I really love looking at iFixIt's teardowns of recently released hardware. And they also do some great advocacy work on the "right to repair" - something many tech companies including Apple have been fighting against. iFixIt gives each device a repairability score - their view of how easy a device will be to fix if something goers wrong. But is that measure all that important?
Tagged With warranties
I'm a big fan of iFixIt's teardowns and ratings for tech gear. When I was running an IT department for a school, the ability to repair and upgrade a device easily was a significant factor in hardware choices. In particular, being able to add memory to extend a device's life and easily repair or replace a keyboard (students can destroy keyboards) were important. The European parliament has revealed plans to introduce ratings, similar to those given by iFixIt, as well as other safeguards for consumers.
Are extended warranties really all that necessary, considering the protections Australian Consumer Law offers?
The selling practices of the extended warranty industry were recently made subject of a review which has resulted in a set guidelines of aiming to "provide greater transparency" into what consumers are being told by retailers. Two companies in particular (one of which is part of the Harvey Norman group) have been instructed to follow a new set of guidelines.
If you're buying a new iPhone, you should probably factor the extra cost of Apple's optional device insurance, AppleCare+. For a one-off fee, AppleCare+ will cover the cost of a couple of repairs or replacements from accidental damage. With the launch of the iPhone 7, though, Apple has changed the pricing of AppleCare+ in Australia -- making it cheaper to replace a smashed screen but more expensive to fix anything else.
Dear Lifehacker, I remember reading on your site a while ago a great article on the new Australian Consumer Laws, stating that if a device breaks in an 'unreasonable' time then a consumer has a right to ask for a repair or replacement. So here's the issue: I bought a $1700 Asus laptop (the stylish Zenbook) from JB Hi-Fi in March 2012 that has just gone kaput. The screen is white and scrambled. JB won't help as its out of warranty, and Asus tell me they don't even make the screens any more so can't fix it either. Does 4 years for a $1700 laptop fall within the 'unreasonable' time frame outlined in the ACL? What would you do?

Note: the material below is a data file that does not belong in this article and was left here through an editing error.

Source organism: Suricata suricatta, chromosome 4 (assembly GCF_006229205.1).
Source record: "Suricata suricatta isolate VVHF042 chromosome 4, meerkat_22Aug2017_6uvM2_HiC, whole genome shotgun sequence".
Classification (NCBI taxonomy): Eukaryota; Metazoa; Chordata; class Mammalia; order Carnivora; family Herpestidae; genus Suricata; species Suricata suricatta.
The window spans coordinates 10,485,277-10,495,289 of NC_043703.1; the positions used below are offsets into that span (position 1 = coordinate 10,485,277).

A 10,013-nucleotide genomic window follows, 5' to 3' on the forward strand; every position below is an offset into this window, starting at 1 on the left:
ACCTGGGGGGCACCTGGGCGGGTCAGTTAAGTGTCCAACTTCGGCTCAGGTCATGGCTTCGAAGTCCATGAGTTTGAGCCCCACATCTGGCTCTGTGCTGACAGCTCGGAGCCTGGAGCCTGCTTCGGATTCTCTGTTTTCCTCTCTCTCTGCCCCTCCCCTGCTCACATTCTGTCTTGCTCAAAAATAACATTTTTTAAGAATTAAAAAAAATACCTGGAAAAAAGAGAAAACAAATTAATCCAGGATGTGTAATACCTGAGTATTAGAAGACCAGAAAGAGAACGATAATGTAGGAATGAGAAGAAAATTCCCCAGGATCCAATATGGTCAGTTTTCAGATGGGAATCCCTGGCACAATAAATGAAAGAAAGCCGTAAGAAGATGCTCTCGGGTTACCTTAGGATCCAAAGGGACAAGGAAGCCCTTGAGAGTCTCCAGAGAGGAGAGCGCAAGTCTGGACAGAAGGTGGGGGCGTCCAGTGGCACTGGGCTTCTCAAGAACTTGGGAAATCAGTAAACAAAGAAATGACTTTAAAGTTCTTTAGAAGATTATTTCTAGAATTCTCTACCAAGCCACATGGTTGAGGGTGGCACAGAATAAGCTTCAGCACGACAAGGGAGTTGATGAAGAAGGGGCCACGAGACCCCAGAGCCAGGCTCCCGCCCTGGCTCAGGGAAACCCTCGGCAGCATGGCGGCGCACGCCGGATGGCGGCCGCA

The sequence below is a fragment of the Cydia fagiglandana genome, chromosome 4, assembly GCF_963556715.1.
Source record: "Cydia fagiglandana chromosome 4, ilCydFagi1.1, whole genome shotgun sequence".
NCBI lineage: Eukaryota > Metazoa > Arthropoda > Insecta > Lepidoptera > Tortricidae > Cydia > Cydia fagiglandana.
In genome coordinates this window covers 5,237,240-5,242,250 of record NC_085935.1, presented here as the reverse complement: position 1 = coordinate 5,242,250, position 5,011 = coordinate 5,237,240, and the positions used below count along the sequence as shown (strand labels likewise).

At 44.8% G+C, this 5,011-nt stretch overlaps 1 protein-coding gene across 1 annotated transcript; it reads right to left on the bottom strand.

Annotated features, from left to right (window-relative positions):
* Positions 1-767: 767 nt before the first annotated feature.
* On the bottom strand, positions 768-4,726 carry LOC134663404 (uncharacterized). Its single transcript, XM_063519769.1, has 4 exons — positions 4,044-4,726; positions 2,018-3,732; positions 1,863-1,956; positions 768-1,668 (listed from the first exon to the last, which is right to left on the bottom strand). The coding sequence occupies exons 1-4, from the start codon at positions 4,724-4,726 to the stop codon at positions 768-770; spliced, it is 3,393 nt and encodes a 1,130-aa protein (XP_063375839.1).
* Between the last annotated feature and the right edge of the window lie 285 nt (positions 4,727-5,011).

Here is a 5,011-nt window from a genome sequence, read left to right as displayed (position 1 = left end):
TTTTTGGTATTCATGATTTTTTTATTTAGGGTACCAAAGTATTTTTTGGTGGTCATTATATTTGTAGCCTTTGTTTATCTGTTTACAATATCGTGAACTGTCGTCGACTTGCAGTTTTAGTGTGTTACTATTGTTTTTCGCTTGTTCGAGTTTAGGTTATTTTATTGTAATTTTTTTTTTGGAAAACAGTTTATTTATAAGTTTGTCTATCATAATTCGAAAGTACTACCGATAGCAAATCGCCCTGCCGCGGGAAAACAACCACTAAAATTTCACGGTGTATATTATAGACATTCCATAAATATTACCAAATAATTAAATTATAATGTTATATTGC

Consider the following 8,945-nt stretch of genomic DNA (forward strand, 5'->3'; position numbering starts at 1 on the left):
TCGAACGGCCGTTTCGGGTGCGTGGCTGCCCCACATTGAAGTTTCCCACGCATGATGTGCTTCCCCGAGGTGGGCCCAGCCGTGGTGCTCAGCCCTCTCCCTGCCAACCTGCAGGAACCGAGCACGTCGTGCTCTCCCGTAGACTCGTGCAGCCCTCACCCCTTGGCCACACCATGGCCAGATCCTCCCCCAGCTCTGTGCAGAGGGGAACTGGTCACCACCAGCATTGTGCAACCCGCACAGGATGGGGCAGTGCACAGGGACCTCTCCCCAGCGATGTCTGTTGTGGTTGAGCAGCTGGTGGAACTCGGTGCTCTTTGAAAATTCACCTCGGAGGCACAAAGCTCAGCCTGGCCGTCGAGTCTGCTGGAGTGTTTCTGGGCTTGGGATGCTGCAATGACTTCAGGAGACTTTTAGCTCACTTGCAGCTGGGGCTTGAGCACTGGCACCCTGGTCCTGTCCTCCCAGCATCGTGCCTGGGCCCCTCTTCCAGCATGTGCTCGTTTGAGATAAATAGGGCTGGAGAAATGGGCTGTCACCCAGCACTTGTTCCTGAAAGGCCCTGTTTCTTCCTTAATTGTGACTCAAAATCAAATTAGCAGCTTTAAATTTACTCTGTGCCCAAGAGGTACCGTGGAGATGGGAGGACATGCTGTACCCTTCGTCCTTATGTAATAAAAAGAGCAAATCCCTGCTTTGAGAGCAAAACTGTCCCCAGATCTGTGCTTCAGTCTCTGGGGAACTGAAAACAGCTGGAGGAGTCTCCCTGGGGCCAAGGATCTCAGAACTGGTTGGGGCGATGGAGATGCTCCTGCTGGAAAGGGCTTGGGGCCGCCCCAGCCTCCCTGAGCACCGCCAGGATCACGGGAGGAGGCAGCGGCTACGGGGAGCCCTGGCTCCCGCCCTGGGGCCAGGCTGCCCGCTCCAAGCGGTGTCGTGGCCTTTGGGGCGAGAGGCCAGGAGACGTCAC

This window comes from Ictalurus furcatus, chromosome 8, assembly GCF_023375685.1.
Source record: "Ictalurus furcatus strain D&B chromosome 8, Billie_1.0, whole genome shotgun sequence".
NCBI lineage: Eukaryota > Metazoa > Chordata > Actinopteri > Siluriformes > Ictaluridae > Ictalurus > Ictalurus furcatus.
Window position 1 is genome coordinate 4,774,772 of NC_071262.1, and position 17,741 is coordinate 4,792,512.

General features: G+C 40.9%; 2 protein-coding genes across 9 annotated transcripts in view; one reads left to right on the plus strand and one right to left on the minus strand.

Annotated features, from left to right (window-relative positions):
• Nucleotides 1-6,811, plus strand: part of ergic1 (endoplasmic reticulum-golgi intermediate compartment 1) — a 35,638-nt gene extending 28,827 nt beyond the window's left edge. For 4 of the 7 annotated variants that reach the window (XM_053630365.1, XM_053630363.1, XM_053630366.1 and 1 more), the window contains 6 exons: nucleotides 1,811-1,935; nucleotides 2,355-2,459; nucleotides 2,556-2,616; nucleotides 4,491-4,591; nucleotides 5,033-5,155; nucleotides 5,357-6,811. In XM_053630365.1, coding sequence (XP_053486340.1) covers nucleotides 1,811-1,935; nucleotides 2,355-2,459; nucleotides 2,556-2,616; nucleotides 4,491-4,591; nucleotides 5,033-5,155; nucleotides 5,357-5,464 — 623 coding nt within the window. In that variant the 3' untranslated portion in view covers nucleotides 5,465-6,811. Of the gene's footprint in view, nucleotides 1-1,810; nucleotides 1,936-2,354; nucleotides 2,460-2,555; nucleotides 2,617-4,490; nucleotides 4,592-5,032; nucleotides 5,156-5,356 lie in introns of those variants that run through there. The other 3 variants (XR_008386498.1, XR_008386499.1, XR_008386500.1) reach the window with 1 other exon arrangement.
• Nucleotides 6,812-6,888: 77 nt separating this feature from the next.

Yesterday afternoon, we attended the Australian launch of the LG G5; an intriguing Android smartphone that boasts a modular design with a host of snap-on peripherals. But arguably the most exciting announcement was LG's commitment to replacing smashed G5 screens for free -- not questions asked. This is something we're seeing more and more of as smartphone vendors look to win over prospective customers. But so far, Apple has refused to come to the party. What gives?
Everyone's been a recipient of a gift that doesn't work, something that doesn't perform as functioned or maybe you've been given an item that's actually been recalled. If that's the case, it's worth brushing up on your statutory rights under the Australian Consumer Law -- because most salespeople don't know them.
Dear Lifehacker, I am looking for a new TV and thought you may be able to help. I'm considering either a Samsung UA60H7000 (factory second with 5yr warranty) for $1850, or an LG 60LF6300 new, with 1 year warranty for $1800. I can't work out which is the better buy! Would you be able to help me? Cheers, Sam.
Dear Lifehacker, What are my consumer rights when buying a refurbished product from a business in Australia? How does it affect the warranty? I'm looking at some refurbished TVs from a reputable Australian dealer. The stated warranty is for 3 months, which doesn't really seem "reasonable" for a TV, especially if you are still paying $1500-$2000 for it. What would the options be if the TV developed a fault which wasn't listed in the description outside of that period?